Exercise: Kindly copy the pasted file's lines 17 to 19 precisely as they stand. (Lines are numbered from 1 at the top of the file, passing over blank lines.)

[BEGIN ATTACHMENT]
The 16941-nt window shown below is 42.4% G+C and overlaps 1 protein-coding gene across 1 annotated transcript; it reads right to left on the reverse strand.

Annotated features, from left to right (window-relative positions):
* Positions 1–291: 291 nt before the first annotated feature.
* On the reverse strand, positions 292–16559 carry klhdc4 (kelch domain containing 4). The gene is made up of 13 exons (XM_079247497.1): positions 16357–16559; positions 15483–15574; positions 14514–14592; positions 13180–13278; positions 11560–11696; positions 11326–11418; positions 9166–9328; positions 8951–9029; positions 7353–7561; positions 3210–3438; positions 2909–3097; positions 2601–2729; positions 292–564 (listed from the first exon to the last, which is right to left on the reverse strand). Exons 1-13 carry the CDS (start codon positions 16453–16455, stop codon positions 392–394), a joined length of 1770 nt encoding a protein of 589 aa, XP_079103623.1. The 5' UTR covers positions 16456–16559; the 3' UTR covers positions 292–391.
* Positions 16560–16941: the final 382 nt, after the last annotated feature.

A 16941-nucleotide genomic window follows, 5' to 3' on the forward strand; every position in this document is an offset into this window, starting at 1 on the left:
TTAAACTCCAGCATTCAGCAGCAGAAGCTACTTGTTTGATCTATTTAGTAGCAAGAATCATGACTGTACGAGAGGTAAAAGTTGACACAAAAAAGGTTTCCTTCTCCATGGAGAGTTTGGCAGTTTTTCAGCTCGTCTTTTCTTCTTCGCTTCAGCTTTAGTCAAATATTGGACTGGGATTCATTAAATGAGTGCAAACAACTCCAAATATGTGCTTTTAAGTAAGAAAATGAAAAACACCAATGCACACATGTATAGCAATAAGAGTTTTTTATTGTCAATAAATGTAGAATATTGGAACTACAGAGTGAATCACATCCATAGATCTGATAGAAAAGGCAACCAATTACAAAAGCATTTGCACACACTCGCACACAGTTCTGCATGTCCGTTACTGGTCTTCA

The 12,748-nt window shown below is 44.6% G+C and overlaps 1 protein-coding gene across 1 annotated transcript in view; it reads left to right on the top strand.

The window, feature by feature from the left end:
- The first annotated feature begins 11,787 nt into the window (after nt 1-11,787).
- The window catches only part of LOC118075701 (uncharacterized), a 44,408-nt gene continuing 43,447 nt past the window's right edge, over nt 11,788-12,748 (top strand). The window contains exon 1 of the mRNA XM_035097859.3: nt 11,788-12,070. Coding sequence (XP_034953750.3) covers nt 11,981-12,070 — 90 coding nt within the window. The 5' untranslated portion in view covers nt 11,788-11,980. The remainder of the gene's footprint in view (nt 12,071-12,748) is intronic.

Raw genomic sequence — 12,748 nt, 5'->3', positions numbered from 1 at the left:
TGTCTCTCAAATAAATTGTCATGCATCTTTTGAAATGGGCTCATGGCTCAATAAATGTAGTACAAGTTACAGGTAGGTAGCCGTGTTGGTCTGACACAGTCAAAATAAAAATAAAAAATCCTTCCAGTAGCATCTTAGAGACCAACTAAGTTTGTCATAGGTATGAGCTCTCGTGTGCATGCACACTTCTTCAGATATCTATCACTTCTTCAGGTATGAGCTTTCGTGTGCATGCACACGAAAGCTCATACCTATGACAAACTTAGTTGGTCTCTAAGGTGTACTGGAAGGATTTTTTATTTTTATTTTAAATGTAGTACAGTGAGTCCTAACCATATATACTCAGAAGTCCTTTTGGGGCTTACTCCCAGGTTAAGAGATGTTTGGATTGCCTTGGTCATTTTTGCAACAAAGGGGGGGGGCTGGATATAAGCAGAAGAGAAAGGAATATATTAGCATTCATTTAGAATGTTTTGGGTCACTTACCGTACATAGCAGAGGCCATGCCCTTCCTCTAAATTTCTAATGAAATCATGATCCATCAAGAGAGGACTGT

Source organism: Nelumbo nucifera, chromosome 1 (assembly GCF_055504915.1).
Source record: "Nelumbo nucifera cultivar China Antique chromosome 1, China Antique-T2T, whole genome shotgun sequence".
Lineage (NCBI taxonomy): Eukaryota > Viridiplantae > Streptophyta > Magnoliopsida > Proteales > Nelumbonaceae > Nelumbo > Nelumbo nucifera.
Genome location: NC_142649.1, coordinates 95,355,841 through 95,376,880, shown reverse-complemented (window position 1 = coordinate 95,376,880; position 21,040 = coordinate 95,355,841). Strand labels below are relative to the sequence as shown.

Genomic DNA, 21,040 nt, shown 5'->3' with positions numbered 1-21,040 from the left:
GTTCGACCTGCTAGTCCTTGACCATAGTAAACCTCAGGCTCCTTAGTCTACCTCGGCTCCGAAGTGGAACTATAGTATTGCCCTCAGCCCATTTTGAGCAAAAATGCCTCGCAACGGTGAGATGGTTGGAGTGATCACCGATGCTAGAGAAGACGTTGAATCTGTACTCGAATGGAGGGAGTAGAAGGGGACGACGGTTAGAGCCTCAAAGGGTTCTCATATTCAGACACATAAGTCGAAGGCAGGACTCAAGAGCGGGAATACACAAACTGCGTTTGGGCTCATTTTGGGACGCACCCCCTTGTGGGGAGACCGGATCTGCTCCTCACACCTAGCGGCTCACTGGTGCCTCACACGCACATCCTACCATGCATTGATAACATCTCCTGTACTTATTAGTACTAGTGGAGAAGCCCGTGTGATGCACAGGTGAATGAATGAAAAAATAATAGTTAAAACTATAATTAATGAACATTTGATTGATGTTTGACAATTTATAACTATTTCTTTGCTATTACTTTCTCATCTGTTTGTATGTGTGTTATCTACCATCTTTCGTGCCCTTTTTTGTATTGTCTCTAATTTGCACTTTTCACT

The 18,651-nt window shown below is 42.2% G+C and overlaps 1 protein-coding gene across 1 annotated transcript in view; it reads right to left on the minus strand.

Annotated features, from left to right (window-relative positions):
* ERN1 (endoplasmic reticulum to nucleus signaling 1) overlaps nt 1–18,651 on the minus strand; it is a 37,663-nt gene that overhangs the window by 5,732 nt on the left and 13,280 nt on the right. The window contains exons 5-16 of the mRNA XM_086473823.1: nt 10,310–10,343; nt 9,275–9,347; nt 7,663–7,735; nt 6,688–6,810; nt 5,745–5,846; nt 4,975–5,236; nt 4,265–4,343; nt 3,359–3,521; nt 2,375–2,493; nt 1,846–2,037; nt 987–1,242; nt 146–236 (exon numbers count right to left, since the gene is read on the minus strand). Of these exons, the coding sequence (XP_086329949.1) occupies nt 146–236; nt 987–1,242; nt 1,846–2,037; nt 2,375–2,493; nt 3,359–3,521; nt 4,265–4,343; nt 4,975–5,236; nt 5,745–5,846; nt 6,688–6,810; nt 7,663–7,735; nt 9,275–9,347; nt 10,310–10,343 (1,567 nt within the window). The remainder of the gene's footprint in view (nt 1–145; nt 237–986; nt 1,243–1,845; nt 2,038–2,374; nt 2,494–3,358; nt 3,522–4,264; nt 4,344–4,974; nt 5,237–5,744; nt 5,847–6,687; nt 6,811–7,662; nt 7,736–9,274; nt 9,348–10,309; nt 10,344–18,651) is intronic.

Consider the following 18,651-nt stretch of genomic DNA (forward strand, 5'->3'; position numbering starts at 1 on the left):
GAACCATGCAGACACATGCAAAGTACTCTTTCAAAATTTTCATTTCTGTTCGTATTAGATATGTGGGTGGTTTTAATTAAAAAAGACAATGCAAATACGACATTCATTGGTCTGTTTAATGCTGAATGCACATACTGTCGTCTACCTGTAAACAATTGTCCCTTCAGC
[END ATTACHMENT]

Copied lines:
Genome location: NC_142649.1, coordinates 95,355,841 through 95,376,880, shown reverse-complemented (window position 1 = coordinate 95,376,880; position 21,040 = coordinate 95,355,841). Strand labels below are relative to the sequence as shown.

Genomic DNA, 21,040 nt, shown 5'->3' with positions numbered 1-21,040 from the left:
GTTCGACCTGCTAGTCCTTGACCATAGTAAACCTCAGGCTCCTTAGTCTACCTCGGCTCCGAAGTGGAACTATAGTATTGCCCTCAGCCCATTTTGAGCAAAAATGCCTCGCAACGGTGAGATGGTTGGAGTGATCACCGATGCTAGAGAAGACGTTGAATCTGTACTCGAATGGAGGGAGTAGAAGGGGACGACGGTTAGAGCCTCAAAGGGTTCTCATATTCAGACACATAAGTCGAAGGCAGGACTCAAGAGCGGGAATACACAAACTGCGTTTGGGCTCATTTTGGGACGCACCCCCTTGTGGGGAGACCGGATCTGCTCCTCACACCTAGCGGCTCACTGGTGCCTCACACGCACATCCTACCATGCATTGATAACATCTCCTGTACTTATTAGTACTAGTGGAGAAGCCCGTGTGATGCACAGGTGAATGAATGAAAAAATAATAGTTAAAACTATAATTAATGAACATTTGATTGATGTTTGACAATTTATAACTATTTCTTTGCTATTACTTTCTCATCTGTTTGTATGTGTGTTATCTACCATCTTTCGTGCCCTTTTTTGTATTGTCTCTAATTTGCACTTTTCACT